DEFCON 1 Reviews: ‘The 15:17 to Paris’

The Ups, the Downs, and the Sacrifice That Wasn’t Quite Worth It


Warner Bros.

Going into 15:17 to Paris, I had very little notion of what the actual story was. I knew it was based on a true story in which friends stopped a terrorist on a train, but I didn’t do any research on them so that I could enjoy the movie to its fullest extent. The thing about this film, however, was that even if I had gotten all of the information beforehand, it wouldn’t have been any more satisfying. Clint Eastwood’s choice to star the actual heroes of the event as actors was a poor one, and this flaw was exponentialized by the fact that the plot was paced haphazardly.

But, as always, let’s start with the good stuff.

The Cool Kids

My favorite scenes in the film were those that depicted the heroes as middle school kids. These provided the deepest, most satisfying exposition in the movie. Seeing each character as a young child and identifying with their struggles made them far more likable than they would have been as characters without this development (primarily because the characters were bland as adults).

Simply Sadler

Now, it may not technically count because he’s an actual actor, but Anthony Sadler’s performance in 15:17 was by far the best. He had an onscreen presence that was believable, and he acted his own role without making it look like he was acting. He essentially carried the movie’s humor on his back, which is not necessarily good considering the fact that the film attempts at humor quite a bit.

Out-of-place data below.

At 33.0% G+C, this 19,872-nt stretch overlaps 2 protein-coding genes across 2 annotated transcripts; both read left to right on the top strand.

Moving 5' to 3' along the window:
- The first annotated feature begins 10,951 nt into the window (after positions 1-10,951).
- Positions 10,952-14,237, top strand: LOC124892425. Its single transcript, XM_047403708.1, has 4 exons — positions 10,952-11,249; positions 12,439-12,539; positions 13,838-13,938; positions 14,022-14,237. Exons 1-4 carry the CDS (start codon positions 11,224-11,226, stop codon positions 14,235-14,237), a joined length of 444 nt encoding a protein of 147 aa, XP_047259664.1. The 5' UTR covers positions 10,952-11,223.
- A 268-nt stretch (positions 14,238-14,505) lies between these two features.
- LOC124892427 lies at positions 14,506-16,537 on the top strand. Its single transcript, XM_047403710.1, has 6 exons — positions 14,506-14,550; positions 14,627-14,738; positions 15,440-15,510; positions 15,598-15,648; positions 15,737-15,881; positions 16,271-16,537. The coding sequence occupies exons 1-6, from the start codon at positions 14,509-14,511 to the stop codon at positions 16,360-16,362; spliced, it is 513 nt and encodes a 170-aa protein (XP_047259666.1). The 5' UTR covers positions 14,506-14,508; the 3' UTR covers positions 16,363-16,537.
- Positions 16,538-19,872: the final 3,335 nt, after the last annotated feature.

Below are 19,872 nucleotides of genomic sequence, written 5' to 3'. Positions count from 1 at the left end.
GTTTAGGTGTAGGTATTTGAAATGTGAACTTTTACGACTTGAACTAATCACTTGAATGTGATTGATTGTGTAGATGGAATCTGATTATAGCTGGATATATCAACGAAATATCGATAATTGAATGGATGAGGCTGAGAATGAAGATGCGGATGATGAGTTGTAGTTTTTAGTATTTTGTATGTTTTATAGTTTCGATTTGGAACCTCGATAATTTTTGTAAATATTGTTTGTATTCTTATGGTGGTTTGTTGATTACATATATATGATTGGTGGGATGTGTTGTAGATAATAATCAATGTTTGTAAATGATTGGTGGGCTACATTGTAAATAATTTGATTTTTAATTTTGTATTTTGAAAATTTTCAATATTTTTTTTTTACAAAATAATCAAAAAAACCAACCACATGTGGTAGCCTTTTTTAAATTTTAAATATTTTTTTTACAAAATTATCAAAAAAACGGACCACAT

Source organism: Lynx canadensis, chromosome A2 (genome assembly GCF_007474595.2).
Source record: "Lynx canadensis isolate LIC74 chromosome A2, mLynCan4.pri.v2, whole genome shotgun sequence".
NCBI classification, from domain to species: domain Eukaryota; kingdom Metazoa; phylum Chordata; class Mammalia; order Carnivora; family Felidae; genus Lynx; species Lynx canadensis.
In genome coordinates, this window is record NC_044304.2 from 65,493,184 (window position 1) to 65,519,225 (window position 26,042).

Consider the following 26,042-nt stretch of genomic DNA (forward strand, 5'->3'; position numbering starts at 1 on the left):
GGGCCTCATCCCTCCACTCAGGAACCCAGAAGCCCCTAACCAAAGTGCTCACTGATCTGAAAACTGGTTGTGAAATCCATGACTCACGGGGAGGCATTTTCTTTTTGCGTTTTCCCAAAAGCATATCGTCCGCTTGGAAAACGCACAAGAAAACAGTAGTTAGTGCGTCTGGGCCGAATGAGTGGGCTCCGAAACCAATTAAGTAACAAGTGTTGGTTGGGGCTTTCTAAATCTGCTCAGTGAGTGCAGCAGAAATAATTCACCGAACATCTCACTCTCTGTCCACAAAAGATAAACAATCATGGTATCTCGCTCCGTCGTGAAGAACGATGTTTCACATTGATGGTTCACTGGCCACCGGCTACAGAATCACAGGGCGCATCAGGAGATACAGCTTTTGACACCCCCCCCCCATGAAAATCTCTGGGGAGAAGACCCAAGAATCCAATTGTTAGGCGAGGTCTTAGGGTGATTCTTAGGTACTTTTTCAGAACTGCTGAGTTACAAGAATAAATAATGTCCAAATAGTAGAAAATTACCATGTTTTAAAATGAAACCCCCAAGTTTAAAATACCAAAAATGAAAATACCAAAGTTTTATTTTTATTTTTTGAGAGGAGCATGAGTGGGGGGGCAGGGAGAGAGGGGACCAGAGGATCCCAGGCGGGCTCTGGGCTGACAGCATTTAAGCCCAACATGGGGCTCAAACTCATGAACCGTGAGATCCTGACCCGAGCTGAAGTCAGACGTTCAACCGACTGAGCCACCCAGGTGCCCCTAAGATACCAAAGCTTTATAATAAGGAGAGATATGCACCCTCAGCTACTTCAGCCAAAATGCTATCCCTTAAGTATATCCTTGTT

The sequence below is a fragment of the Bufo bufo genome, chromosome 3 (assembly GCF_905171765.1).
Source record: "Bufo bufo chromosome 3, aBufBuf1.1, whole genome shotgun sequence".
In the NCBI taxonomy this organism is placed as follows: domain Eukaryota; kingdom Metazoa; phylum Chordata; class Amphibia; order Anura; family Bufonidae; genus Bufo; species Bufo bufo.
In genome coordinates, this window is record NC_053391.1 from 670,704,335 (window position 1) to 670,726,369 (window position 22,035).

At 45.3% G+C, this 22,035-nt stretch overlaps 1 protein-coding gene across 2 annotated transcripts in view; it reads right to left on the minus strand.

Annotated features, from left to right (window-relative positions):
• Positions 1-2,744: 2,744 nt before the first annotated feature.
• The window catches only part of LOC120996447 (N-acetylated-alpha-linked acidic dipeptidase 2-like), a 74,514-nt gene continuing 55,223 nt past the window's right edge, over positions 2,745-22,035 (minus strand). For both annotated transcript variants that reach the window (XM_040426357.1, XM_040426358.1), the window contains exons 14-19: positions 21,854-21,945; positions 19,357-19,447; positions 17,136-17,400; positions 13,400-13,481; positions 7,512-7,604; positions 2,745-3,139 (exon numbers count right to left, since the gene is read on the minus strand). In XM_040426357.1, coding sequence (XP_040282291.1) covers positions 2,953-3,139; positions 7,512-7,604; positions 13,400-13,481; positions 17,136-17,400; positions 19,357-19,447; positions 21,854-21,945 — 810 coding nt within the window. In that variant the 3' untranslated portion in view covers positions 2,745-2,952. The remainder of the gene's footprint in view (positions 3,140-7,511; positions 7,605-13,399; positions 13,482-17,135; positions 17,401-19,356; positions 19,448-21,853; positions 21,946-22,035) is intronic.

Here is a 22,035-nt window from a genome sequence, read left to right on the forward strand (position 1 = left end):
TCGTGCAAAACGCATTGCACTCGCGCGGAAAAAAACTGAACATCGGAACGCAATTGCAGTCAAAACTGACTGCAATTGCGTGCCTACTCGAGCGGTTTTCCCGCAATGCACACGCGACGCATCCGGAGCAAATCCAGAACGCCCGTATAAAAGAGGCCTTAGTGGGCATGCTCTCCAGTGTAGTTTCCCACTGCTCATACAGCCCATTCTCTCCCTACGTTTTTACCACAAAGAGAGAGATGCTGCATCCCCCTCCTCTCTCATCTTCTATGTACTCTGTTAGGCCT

What You See Is What You Get

My favorite part of this movie was, by far, the cinematography. The camera angles were suspenseful and gave a strong feeling of foreshadowing throughout the movie. Lens flare was used at appropriate times (take notes J.J. Abrams), slow motion wasn’t overused like I thought it would be, and close-ups enhanced the suspense as much as they could.

15:17 to Paris was wrong in so many ways that this will, undoubtedly, be my shortest review so far. The film just didn’t have enough redeeming factors to make this review substantial, and that had me literally brainstorming as many good things as I could about it. Normally, I would segue into the negative portion of this review by putting things into perspective, but these flaws certainly speak for themselves.

Say What You Mean, Mean What You Say

This film’s dialogue was awful. Plain and simple. The lines were choppy and scripted. Having the issue of a script that is ‘functional’ at best is an enormous flaw when characters are acting things that they ACTUALLY SAID! Maybe the heroes of the train ride aren’t actors, but that doesn’t mean they can’t recall the conversations leading up to the event that literally changed their lives. This was a movie formed on exposition and suspense, meaning the foreshadowing and buildup should have been strengthened by the dialogue, not weakened by it.

It’s All in the Exposition

This film’s biggest flaw is its structure. The trailers depict it as an intense, two-hour long train situation full of suspense and ending in apprehension of a terrorist. Instead of this, we got an hour and forty-five minutes of exposition (literally starting from childhood) and a whole five minutes of actual action. The background was fine and dandy except for the fact that this wasn’t fiction; there was no character development necessary because they are REAL people. Knowing about the movie’s premise had viewers walking into the theater to see a hostage situation, not to watch three kids play with BB guns in the forest.

The Wrap-Up

There really isn’t much to say about this film. 15:17 to Paris was too short to make me care and too long to keep me entertained with its substance. These heroes honestly belittled their own heroics by portraying themselves in such a poor reenactment. Clint Eastwood’s directing fell flat this time, and this was a true disappointment, especially after these three men saved almost a hundred lives.

Blooper-Reel Rating